Sources: Sue Sterling, "Biogas Operator Coming," The Daily Star Journal, November 2010; and U.S. Department of Energy, Office of Energy Efficiency and Renewable Energy, "Energize Missouri Renewable Energy Biogas Grants Awarded," July 2010.
Dane County Cow Power II (Wisconsin)
Four dairy farms in Dane County, Wisconsin, are partnering with Clear Horizons and the county to build the second centralized anaerobic digester in the area. The complete mix digester will generate electricity using manure from 2,500 of the county's 50,000 dairy cows. Construction is expected to begin during summer 2011. This digester and its predecessor—which began operating in December 2010—both feature phosphorous removal technology, which is being financed with state funding.
Sources: WisBusiness.com, "Dane County Announces Second 'Cow Power' Project," November 2010.
USDA Survey Results
In February 2011, USDA announced the results of the 2009 On-Farm Renewable Energy Production Survey. Conducted by USDA's National Agricultural Statistics Service as a follow-up to the most recent Census of Agriculture, the survey was the first nationwide survey to look at renewable energy practices (anaerobic digesters, solar panels, and wind turbines) on America's farms and ranches. According to the 2009 On-Farm Renewable Energy Production Survey, these technologies have increased significantly over the past decade and there are now more than 8,000 operations producing their own renewable energy. In 2009, the use of anaerobic digesters was reported by 121 farms, which own or operate 140 anaerobic digesters in 29 states. The states with the most digesters were Wisconsin, New York, Pennsylvania, and California. The average installation cost of a methane digester was $1.7 million, with just over 30.5 million cubic feet of methane produced on average per digester.
Source: USDA, "On-Farm Renewable Energy Production Shows Tremendous Growth," February 23, 2011.
States Award Grants to Digesters
In January 2011, the California Energy Commission awarded $26 million in funding to produce biomethane for use as a transportation fuel under the Alternative and Renewable Fuel and Vehicle Technology Program. The program aims to fund projects involving the design, construction, and operation of biomethane production facilities. One of the projects that received funding was Pixley Biogas, LLC, which received nearly $5 million for an anaerobic digester project. The digesters will be located on property owned by Calgren Renewable Fuels, a 55 million gallon per year ethanol production plant, located in Pixley. The digesters' feedstock will be manure from three local dairies and the energy created will be used by the Calgren facility.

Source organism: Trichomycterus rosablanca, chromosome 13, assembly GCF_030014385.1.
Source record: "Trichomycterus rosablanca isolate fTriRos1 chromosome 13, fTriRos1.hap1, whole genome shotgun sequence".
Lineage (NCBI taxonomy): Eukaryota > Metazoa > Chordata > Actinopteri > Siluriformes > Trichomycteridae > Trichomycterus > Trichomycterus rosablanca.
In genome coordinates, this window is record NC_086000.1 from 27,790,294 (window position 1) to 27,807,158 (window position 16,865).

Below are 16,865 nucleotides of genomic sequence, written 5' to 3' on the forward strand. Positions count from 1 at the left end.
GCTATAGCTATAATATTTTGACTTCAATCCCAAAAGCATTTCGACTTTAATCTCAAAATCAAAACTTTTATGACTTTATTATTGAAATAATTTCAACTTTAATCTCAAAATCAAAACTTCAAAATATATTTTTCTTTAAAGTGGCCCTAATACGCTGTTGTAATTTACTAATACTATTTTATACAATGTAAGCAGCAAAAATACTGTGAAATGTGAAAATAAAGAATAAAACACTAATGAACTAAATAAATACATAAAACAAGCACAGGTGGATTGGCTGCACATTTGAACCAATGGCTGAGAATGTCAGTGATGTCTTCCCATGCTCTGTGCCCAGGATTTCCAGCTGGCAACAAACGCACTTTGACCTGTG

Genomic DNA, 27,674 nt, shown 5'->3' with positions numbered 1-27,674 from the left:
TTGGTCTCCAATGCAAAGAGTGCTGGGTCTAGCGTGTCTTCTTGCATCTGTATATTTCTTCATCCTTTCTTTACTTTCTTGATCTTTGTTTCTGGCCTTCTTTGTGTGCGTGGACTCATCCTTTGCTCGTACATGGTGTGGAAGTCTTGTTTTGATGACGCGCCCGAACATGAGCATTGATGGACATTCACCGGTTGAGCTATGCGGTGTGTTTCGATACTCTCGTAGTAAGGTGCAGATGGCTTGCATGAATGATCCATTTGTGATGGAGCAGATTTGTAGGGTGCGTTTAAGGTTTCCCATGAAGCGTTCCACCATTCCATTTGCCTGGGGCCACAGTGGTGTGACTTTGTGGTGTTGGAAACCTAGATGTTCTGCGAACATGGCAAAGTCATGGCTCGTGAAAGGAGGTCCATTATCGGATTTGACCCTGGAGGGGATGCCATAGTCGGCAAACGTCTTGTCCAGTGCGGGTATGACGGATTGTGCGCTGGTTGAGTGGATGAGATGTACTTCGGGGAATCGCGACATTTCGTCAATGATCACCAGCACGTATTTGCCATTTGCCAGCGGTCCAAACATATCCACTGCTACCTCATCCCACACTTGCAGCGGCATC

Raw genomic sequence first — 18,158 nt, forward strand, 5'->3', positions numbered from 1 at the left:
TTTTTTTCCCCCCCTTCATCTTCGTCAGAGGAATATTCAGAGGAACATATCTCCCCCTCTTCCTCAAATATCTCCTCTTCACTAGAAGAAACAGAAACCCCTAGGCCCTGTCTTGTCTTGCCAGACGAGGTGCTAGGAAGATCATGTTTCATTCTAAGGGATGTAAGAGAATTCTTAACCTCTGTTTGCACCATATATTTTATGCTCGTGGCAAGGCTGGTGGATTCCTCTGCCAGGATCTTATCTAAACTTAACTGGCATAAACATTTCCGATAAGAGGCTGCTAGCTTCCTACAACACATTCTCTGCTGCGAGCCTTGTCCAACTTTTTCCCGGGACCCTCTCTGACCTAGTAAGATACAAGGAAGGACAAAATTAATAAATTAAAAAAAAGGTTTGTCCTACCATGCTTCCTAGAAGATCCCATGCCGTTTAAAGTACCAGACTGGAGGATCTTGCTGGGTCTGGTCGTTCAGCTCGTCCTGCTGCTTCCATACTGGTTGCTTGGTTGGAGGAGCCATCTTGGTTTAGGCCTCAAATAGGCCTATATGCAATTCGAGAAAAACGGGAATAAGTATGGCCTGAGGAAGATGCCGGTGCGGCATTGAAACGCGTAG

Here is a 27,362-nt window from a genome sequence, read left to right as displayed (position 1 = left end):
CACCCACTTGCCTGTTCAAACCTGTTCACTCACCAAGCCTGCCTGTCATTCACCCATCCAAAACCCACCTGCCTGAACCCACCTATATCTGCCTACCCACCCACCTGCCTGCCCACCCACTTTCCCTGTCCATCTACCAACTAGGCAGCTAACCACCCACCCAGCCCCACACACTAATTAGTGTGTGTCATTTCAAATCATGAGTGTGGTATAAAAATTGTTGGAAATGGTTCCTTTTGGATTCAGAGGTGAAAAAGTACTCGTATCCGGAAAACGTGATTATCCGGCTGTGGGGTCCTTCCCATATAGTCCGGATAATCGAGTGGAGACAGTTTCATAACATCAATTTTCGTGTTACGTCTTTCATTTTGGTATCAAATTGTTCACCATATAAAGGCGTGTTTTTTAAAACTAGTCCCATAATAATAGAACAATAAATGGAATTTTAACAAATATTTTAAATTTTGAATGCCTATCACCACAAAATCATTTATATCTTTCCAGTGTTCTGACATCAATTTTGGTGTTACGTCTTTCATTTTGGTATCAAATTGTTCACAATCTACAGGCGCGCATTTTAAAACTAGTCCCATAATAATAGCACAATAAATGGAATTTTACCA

Sources: California Energy Commission, "Notice of Proposed Award (PDF)" (3 pp, 56K), January 28, 2011; and California Energy Commission, Localized Health Impacts Report (PDF) (19 pp, 667K), CEC-600-2010-004, May 2010.
In December 2010, Ohio Department of Development Director Lisa Patt-McDaniel announced that projects will receive $10 million in grant awards funded through the American Recovery and Reinvestment Act's State Energy Program. Of the 11 projects selected to receive funding, 10 projects are anaerobic digesters and the other is a landfill gas project. Projects receiving funding for anaerobic digesters using manure include:
- Comp Dairy Energy in Ashtabula County, which will receive $1 million to own and operate an anaerobic digester in Dorset Township. The dairy will supply 66 wet tons of manure per day, and a waste hauler will supply 66 wet tons of regional fats, oil, and grease per day to generate more than 4.7 million kWh of electricity annually.
- Hord Livestock, Inc., in Crawford County will receive $500,000 to install an on-farm anaerobic digestion and cogeneration system to convert approximately 7.7 million gallons of beef and swine manure and 230,000 gallons of food waste to provide nearly 3 million kWh of electricity annually.
Source: Ohio Department of Development, "Patt-McDaniel Announces American Recovery and Reinvestment Act Awards Transforming Waste to Value (PDF)," (3 pp, 175K) December 9, 2010.